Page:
“There was a confluence when I was a student here of two big issues,” Mr. Abramowitz explained. “One was the fight of the freedom of Jews in the former Soviet Union. The other moral issue of the time, and perhaps the greatest moral issue of my generation, was apartheid in South Africa.”

Mr. Abramowitz and his fellow activists’ demands were clear: divestment of all university shares in companies that were profiting from the apartheid. The students organized rallies, made calls to other campuses urging for involvement, partook in hunger strikes, and even took over Mugar Library to spread their message.

“People in the university didn’t appreciate what we were doing,” Mr. Abramowitz explained. “They were like, “Well, what are you students really going to accomplish? What is this really going to do in the world?” Then what happened was Members of Congress started proposing sanctions legislation in response to this, like lots of Members of Congress.”

The Comprehensive Anti-Apartheid Act of 1986 imposed sanctions on South Africa while outlining five preconditions for lifting said sanctions and ending apartheid. President Ronald Reagan vetoed the bill saying he favored “constructive engagement.” But then, Mr. Abramowitz explained, something tipped the scale.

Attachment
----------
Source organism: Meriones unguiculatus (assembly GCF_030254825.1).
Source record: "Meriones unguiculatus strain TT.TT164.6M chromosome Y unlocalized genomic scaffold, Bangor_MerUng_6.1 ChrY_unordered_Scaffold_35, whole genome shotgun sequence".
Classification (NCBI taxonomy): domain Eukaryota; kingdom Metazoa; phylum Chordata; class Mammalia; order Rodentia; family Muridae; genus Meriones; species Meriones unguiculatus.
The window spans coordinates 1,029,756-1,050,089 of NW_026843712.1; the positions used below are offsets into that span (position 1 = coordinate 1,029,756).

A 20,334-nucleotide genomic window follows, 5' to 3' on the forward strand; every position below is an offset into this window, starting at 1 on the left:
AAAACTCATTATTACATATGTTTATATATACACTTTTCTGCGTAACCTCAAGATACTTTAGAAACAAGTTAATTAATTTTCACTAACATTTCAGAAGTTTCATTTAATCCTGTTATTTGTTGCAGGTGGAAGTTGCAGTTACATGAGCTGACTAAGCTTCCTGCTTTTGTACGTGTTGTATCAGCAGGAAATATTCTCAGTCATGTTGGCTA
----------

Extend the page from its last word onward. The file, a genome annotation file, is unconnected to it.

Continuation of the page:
“The only time Reagan’s veto was overturned was in his first term in office at the height of his popularity--it was on the sanctions against South Africa,” he said, smiling. “And that’s what students can do. I can’t say that when we were chaining ourselves to President Silber’s fence we were thinking about overturning Reagan’s veto, but just social movements--creating the wave and catching the wave, is really, really important.”

Mr. Abramowitz continues to ride the wave of activism today as CEO of Energiya Global Capital, a Jerusalem-based impact investment platform that provides returns to investors while furthering Israel’s environmentalism and advancing affordable green power to underserved populations as a fundamental human right. The organization was founded shortly after Mr. Abramowitz, his wife, Susan Silverman (CAS ‘85) and their five children moved over 5,000 miles across the globe from Newton, Massachusetts, to Kibbutz Ketura, Israel, in 2006.

Mr. Abramowitz and his wife, Susan Silverman. Photo courtesy of BU Today.
Mr. Abramowitz pictured with his wife, Susan Silverman. Photo courtesy of BU Today.

“My family and I arrived to the Kibbutz right at sunset. We opened the air conditioned doors and boom we’re hit with this heat that was so disorienting,” Mr. Abramowitz explained. “The sun was just dipping and felt like superman laser beams going “woosh!” burning us to a crisp. At that point I had the thought, “Oh I’m sure the whole place works on solar power.””

Quickly, Mr. Abramowitz discovered that despite Israel being dubbed a “world leader” in solar technology, no one in the region was utilizing its power.